20 for 20: Charlie Buchanan

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Tell us about yourself: why did you come to Albany, what did you do for work, and what do you like about this area?

In  the 1970’s, I was the head of a family business in Wisconsin that was bought by Albany Felt Company (which later became Albany International). After the merger, I was offered a job at Albany International, and we moved here in 1975. My wife was thrilled because she had always dreamed of going to law school (which she did), and I was excited about the many colleges and universities in Albany, as well as its proximity to the Catskills and the Adirondacks, as I enjoyed hiking.

One thing that surprised me was the parochialism of the area--people in Albany tended to stay in Albany--traveling to Troy and Schenectady always seemed like such an undertaking. In those days, Saratoga Springs was barely on the map! I’m glad to see that much of that has changed over the years.

Did you have a mentor as you started your career? If so, who was it, and what did they do for you?

My father was really my mentor. He went to Dartmouth and was a very successful and influential businessman. He was very focused on philanthropy, and I learned a lot from him about business and leadership.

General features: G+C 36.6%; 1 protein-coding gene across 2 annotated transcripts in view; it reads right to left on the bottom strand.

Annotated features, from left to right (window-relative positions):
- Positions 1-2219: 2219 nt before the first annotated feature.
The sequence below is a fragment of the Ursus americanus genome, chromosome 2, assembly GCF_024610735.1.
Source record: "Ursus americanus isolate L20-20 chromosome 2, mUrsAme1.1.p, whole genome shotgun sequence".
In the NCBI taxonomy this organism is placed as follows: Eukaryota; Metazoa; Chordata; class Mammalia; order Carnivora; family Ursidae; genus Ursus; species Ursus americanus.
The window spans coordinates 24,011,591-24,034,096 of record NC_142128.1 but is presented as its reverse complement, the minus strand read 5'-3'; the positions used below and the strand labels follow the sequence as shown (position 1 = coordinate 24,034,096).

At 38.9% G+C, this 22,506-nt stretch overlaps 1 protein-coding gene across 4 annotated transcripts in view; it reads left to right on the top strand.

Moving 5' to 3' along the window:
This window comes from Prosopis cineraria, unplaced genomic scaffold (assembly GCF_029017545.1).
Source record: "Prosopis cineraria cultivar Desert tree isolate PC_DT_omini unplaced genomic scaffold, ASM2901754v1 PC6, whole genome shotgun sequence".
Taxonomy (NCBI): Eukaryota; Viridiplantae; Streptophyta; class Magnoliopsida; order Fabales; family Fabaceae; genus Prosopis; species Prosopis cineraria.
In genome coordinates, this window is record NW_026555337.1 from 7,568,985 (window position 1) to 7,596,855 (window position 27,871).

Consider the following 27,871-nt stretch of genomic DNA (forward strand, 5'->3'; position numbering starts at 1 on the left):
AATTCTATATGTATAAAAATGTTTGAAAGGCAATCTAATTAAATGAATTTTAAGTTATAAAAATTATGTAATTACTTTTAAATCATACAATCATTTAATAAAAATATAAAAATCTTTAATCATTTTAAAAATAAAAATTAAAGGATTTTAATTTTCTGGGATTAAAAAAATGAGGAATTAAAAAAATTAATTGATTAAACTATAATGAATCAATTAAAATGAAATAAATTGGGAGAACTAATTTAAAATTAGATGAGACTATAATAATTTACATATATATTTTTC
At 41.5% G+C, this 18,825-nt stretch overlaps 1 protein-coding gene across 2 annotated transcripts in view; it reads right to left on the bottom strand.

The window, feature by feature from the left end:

You’re the only living founder of Sponsor-A-Scholar. What did you think when you first heard about the idea to start the program from Bill Barnet?

I knew Bill Barnet from Dartmouth Alumni gatherings. He was a very big presence in the area and he was twenty years my senior. He graduated from Albany High School in the 1930’s, and was the first Jewish member of many organizations and boards in the area. Bill ran a family business that focused on textile recycling, so there was a connection between his company and Albany Felt Company, though by the time I knew him, the operations of his company had moved to South Carolina.

In the late 1990’s, Bill started talking to me about a program in Philadelphia called  Sponsor-A-Scholar , which was was formed as a response to race riots in Philadelphia in the 1980’s. Community leaders wanted to give young people an avenue for success, and they wanted to make a pathway for young people to get an education and then come back to the area to work and live. The Philadelphia program began in early the 1990’s. Bill’s daughter, Carol, was instrumental in its founding, and she suggested that it might be replicated in Albany.

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So we contacted the Community Foundation about the possibility of starting a program in Albany. The Community Foundation was just starting out at the time, and had a small staff. Still, they took a chance on us and funded a feasibility study to look into the high school graduation rates in Albany. At that time, there was less transparency about what overall percentage of students were graduating and what number were dropping out. The study that we commissioned highlighted the need for a focus on college preparation to improve both high school and college completion rates.